Sizzlin’ Summer: How to Stop Going Through the Motions
It can be all too easy for us to fall into thoughtless patterns, sinking into familiar routines rather than passionately pursuing our Father. So how do we stop going through the motions? How do we intentionally pursue the purpose God has for us instead of just mindlessly moving from day to day? Passion is not a feeling, not a sensation. We can be passionate about things that we don’t necessarily feel “all the feelings for.” For example, you may not feel excited about everything that comes with being a parent all the time, but you choose to be passionate about it regardless. It is a choice. You haven’t lost a passion; you left it. Remember where it all started, where it all began. Remember how it felt when you first got saved; the joy that you experienced when you first tasted the freedom that Jesus brings. That passion that you experienced is not something lost to the past – it is something you can choose to come back to by remembering where you came from. Not regretting where you are now but remembering where you came from can ignite that passion inside you again.
We can get so wrapped up in the “what” rather than that “why.” Revelation 2:2-5 (ESV) says: “I know your works, your toil and your patient endurance, and how you cannot bear with those who are evil, but have tested those who call themselves apostles and are not, and found them to be false. I know you are enduring patiently and bearing up for my name’s sake, and you have not grown weary. But I have this against you, that you have abandoned the love you had at first. Remember therefore from where you have fallen; repent, and do the works you did at first. It’s not what you do that makes it meaningful, it’s who you do it for.” This is what it comes down to: it’s not what we do, it’s who we do it for. We can do all the right things, but we need to do them for the right reasons. Isn’t it wonderful that we have the choice? Just as we have the choice to remember why we married our spouse to begin with and to love them with that first love, we have the choice to do the same with Jesus.
Let’s take a look at the life of King David. As a young shepherd boy, he was filled with a passion for his God and his people. Here’s what happened when the giant Goliath came against the people of Israel: “David said to the Philistine, “You come against me with sword and spear and javelin, but I come against you in the name of the Lord Almighty, the God of the armies of Israel, whom you have defied. This day the Lord will deliver you into my hands, and I’ll strike you down and cut off your head. This very day I will give the carcasses of the Philistine army to the birds and the wild animals, and the whole world will know that there is a God in Israel” (1 Samuel 17:45-46 NIV). Hear the passion in his words. He was fiercely passionate about God and his people – and he acted on that passion.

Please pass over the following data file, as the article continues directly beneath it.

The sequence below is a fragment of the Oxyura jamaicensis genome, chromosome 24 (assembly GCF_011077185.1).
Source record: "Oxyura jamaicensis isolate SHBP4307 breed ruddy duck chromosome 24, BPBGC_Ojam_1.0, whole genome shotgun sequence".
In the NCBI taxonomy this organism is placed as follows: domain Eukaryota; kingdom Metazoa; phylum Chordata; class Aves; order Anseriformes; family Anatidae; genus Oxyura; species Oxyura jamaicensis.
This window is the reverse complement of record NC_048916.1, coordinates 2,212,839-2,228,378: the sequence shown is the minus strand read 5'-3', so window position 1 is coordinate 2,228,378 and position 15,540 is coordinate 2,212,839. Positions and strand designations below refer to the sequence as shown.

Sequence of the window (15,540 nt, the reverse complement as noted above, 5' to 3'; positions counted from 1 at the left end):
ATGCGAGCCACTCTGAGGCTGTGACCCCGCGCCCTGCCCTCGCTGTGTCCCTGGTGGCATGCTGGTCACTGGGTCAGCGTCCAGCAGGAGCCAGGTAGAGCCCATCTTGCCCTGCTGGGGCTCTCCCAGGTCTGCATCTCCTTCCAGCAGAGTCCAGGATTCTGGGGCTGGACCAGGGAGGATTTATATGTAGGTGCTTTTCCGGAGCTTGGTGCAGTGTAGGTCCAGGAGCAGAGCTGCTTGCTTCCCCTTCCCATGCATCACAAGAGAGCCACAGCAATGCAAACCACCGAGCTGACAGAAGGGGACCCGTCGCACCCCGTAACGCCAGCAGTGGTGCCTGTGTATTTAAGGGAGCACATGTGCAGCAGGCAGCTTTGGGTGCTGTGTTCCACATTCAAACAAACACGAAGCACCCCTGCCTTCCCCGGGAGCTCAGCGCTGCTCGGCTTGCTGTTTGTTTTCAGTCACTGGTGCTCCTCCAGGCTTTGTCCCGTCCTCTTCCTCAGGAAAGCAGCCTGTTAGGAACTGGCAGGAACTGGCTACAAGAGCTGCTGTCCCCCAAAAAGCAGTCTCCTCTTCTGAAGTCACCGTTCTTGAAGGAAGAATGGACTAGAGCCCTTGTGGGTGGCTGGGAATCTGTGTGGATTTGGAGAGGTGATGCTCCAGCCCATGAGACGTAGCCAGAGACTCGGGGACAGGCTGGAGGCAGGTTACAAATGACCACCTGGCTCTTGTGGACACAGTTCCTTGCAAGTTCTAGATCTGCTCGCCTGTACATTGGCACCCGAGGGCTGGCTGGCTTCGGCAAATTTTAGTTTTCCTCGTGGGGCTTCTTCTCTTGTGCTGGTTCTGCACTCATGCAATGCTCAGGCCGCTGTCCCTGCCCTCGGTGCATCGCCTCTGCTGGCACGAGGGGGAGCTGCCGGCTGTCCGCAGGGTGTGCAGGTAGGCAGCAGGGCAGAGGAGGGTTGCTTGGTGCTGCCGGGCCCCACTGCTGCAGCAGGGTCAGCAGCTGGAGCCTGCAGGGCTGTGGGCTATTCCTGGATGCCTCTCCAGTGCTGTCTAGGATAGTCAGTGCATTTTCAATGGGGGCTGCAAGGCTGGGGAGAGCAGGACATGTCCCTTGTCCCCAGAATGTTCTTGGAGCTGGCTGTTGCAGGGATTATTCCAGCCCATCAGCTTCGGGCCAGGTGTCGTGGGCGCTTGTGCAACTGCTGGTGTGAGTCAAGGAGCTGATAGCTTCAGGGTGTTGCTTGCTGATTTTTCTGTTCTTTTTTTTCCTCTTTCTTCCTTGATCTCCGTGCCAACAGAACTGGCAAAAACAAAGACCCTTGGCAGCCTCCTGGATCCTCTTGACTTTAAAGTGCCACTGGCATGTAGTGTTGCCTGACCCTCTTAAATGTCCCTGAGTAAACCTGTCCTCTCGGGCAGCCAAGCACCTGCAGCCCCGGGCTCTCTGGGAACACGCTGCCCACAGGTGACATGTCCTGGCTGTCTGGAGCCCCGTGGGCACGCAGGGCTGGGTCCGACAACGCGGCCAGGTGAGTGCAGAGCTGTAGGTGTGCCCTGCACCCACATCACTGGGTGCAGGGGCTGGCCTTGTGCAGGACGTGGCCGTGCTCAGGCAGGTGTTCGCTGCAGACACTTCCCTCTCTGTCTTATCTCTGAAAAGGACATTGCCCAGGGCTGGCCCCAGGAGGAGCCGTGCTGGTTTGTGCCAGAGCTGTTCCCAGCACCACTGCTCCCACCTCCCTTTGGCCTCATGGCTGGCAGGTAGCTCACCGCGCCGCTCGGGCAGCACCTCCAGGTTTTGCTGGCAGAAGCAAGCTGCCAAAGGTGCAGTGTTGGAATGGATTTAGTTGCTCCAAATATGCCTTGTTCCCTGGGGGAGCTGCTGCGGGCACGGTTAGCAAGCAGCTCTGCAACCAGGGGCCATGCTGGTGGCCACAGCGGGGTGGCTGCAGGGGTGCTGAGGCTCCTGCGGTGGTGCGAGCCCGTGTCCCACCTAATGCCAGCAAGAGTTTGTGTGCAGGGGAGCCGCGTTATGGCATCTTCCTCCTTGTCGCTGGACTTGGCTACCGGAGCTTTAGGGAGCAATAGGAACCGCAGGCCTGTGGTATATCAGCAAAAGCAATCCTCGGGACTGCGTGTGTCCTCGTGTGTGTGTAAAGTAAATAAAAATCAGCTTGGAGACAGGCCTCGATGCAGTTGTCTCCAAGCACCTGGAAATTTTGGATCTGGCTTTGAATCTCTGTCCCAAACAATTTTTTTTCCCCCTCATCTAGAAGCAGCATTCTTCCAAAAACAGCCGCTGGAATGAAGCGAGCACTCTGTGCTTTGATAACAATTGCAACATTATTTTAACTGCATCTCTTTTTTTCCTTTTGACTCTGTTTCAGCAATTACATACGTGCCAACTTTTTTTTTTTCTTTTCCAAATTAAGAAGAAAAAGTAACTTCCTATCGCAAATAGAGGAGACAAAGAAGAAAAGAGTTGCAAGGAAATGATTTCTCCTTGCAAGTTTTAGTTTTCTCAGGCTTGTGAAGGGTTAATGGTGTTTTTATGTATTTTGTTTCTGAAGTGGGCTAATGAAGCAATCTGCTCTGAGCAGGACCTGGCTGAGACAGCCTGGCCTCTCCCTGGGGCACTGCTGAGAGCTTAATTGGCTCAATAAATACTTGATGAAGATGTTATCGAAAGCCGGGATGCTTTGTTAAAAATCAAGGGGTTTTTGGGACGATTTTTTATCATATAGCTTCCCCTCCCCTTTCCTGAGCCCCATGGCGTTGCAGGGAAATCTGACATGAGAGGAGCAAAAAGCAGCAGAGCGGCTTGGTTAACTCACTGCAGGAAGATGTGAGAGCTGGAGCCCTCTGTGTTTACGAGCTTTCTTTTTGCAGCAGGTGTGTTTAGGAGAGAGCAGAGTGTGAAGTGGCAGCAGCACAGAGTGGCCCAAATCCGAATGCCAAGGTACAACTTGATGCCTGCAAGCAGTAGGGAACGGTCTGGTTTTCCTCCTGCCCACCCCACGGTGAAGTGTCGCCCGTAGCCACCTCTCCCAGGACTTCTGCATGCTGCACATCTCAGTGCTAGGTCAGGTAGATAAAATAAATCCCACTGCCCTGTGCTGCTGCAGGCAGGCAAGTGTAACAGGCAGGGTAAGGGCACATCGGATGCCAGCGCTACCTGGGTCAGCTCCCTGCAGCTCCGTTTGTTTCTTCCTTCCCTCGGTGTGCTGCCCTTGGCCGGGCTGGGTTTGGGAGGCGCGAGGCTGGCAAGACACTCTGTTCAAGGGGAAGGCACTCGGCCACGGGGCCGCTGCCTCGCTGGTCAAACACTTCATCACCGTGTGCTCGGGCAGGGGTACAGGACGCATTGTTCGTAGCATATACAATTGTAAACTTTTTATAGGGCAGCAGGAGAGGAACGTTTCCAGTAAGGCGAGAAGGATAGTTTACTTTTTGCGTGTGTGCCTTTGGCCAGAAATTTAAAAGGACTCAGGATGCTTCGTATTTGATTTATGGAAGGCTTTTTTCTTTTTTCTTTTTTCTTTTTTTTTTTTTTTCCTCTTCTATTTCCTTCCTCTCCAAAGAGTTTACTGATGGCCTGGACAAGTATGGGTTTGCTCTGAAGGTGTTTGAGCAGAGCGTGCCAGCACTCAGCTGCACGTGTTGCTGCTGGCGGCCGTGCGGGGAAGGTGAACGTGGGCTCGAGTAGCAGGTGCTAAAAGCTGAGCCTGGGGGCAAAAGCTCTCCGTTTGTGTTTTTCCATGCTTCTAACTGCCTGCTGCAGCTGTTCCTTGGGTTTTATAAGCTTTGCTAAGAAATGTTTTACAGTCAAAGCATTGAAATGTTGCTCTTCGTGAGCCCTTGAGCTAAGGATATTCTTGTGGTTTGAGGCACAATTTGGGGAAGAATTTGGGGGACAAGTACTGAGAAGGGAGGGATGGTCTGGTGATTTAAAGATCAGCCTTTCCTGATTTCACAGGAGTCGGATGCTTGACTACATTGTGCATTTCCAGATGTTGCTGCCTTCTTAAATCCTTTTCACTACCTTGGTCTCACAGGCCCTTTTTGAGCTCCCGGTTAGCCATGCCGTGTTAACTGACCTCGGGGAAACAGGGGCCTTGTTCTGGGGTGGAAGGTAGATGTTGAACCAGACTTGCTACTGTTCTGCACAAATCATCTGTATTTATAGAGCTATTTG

So where did David’s passion come from?
- He trusted God daily. This is key. Trusting God in the hard stuff can seem hard, but it is the only way to live a purpose-driven life. We cannot do this on our own; we need to put our hope and trust in God because He’s the one who loves us beyond our wildest imaginings. Trusting Him when things are going well and trusting Him when things are crazy are equally important.
- He walked with God daily. David had so much passion and a strong desire to do God’s will – and that came with walking with God every day. When we walk with God on a daily basis, we have that connection to Him that keeps our focus on that first love.
- He worshiped God daily. David worshiped God daily – and when you worship God daily, something inside you shifts until you cannot get enough of glorifying Him. When we worship God every day, we experience a closeness with Him that pulls us up and out of the mundane and into the place God has for us in this season.
Daily is key here. When we put off time with the Lord, we become vulnerable and our focus can skew. When David took his eyes off his calling, his passion shifted from its right course into something destructive. Instead of running to the battle like he did as a young boy, David stayed at the palace to attend to his own comfort, which ultimately led to the destruction of several lives when he had an affair with Bathsheba. There were two seasons in David’s life: with passion, David ran into the battle to serve his God. With apathy, David walked on the roof to serve his comfort.
When David realized that he had let his passion for God drift, he wrote: “Create in me a pure heart, O God, and renew a steadfast spirit within me… Restore to me the joy of your salvation and grant me a willing spirit, to sustain me” (Psalm 51:10, 12 NIV). The joy of God’s salvation is something we need to dwell on; when we do, it awakens our remembrances and makes it easiest to choose passion over apathy. Even when our passion gets out of place, God doesn’t leave us there. He is always waiting for us to turn to Him and spend time with Him – and it is never too late to choose to return to our passion.